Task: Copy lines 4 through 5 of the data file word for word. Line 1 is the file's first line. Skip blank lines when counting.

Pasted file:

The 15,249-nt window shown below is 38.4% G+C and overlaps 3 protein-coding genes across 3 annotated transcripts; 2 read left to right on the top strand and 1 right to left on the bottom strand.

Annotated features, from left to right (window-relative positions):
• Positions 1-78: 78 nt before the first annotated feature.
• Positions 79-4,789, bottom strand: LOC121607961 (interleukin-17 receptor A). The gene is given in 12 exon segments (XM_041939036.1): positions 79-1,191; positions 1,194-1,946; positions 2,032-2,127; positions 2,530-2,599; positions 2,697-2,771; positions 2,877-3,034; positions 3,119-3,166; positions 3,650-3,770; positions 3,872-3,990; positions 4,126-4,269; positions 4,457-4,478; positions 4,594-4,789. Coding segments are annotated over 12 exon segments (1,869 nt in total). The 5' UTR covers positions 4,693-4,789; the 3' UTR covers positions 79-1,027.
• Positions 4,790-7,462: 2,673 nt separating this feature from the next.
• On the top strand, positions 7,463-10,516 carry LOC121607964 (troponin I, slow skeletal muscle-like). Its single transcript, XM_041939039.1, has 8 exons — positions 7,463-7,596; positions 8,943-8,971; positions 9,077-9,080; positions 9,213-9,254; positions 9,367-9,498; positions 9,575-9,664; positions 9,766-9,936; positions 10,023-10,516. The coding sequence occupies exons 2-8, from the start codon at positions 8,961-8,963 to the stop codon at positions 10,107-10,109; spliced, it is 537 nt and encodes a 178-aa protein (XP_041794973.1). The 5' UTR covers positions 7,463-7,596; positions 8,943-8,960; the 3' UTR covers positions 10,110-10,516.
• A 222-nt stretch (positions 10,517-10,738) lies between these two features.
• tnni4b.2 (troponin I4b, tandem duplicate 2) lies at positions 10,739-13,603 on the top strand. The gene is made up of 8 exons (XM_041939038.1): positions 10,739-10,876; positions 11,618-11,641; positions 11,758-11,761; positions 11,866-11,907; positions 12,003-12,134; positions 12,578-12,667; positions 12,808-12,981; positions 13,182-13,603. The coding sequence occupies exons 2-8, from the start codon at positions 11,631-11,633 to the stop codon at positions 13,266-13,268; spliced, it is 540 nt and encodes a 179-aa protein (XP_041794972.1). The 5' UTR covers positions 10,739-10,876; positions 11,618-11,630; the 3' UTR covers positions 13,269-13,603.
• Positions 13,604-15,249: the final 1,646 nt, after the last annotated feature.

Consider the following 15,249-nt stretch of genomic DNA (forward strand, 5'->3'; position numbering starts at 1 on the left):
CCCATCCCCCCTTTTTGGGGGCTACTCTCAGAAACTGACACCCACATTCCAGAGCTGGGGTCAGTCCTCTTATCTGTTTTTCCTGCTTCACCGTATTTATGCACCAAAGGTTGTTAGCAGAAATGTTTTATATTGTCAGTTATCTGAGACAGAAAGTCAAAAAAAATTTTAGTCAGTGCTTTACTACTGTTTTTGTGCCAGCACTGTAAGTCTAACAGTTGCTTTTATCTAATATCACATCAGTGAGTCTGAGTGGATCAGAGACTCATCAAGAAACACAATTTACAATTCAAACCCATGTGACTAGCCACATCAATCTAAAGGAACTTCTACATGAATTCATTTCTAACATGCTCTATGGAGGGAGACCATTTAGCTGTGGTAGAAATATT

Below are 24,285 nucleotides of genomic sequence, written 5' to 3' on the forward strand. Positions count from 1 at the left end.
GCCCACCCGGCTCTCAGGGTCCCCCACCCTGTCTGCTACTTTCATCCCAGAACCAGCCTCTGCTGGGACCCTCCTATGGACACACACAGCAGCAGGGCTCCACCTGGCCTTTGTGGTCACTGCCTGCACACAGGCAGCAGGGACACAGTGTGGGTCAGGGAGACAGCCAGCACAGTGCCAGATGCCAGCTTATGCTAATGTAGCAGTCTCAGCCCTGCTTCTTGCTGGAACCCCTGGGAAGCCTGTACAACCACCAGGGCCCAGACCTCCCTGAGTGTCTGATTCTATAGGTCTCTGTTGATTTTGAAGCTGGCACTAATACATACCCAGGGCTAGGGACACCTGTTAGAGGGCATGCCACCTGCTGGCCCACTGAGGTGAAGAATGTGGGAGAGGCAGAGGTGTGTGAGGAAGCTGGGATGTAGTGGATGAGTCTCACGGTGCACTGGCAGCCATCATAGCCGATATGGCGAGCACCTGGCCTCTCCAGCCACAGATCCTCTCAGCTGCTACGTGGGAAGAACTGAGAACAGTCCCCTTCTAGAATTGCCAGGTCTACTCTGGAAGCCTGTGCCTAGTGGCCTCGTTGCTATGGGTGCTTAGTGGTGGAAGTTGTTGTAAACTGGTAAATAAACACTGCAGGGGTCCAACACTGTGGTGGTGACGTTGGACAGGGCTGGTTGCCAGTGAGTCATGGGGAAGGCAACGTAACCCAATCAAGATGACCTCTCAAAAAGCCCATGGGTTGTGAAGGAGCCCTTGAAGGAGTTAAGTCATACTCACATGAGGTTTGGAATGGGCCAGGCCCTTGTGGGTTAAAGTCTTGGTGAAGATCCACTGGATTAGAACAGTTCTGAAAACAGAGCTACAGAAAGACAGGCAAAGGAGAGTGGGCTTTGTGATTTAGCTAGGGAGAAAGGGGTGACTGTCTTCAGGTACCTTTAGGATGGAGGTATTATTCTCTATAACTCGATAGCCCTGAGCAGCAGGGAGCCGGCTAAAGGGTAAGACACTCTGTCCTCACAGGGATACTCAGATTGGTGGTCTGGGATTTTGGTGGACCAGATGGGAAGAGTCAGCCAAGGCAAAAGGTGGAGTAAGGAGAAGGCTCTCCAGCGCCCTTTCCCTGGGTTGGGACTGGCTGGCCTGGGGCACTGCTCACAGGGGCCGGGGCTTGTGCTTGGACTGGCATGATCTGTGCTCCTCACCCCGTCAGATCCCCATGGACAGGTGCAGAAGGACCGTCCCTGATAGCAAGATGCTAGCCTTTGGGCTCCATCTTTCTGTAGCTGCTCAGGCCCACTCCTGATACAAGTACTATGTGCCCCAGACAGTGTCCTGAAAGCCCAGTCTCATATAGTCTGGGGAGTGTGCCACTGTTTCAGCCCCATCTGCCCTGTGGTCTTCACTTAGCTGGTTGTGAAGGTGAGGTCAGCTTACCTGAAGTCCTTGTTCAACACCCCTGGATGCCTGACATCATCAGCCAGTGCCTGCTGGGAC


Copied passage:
• Positions 79-4,789, bottom strand: LOC121607961 (interleukin-17 receptor A). The gene is given in 12 exon segments (XM_041939036.1): positions 79-1,191; positions 1,194-1,946; positions 2,032-2,127; positions 2,530-2,599; positions 2,697-2,771; positions 2,877-3,034; positions 3,119-3,166; positions 3,650-3,770; positions 3,872-3,990; positions 4,126-4,269; positions 4,457-4,478; positions 4,594-4,789. Coding segments are annotated over 12 exon segments (1,869 nt in total). The 5' UTR covers positions 4,693-4,789; the 3' UTR covers positions 79-1,027.
• Positions 4,790-7,462: 2,673 nt separating this feature from the next.